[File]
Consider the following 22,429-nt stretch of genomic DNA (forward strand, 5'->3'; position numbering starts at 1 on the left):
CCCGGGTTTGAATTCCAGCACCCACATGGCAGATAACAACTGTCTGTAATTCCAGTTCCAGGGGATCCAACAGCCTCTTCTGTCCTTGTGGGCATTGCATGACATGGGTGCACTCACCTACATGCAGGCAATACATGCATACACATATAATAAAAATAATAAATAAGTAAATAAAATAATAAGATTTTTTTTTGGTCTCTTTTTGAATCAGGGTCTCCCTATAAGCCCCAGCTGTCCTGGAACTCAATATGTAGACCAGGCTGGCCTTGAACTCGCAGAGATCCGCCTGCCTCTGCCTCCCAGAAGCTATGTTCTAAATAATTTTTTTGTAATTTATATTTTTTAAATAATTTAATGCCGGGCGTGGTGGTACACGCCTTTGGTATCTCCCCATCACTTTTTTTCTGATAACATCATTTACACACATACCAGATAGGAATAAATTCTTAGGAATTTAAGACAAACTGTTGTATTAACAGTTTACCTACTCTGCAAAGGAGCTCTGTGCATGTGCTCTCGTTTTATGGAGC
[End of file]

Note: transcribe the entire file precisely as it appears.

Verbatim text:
Consider the following 22,429-nt stretch of genomic DNA (forward strand, 5'->3'; position numbering starts at 1 on the left):
CCCGGGTTTGAATTCCAGCACCCACATGGCAGATAACAACTGTCTGTAATTCCAGTTCCAGGGGATCCAACAGCCTCTTCTGTCCTTGTGGGCATTGCATGACATGGGTGCACTCACCTACATGCAGGCAATACATGCATACACATATAATAAAAATAATAAATAAGTAAATAAAATAATAAGATTTTTTTTTGGTCTCTTTTTGAATCAGGGTCTCCCTATAAGCCCCAGCTGTCCTGGAACTCAATATGTAGACCAGGCTGGCCTTGAACTCGCAGAGATCCGCCTGCCTCTGCCTCCCAGAAGCTATGTTCTAAATAATTTTTTTGTAATTTATATTTTTTAAATAATTTAATGCCGGGCGTGGTGGTACACGCCTTTGGTATCTCCCCATCACTTTTTTTCTGATAACATCATTTACACACATACCAGATAGGAATAAATTCTTAGGAATTTAAGACAAACTGTTGTATTAACAGTTTACCTACTCTGCAAAGGAGCTCTGTGCATGTGCTCTCGTTTTATGGAGC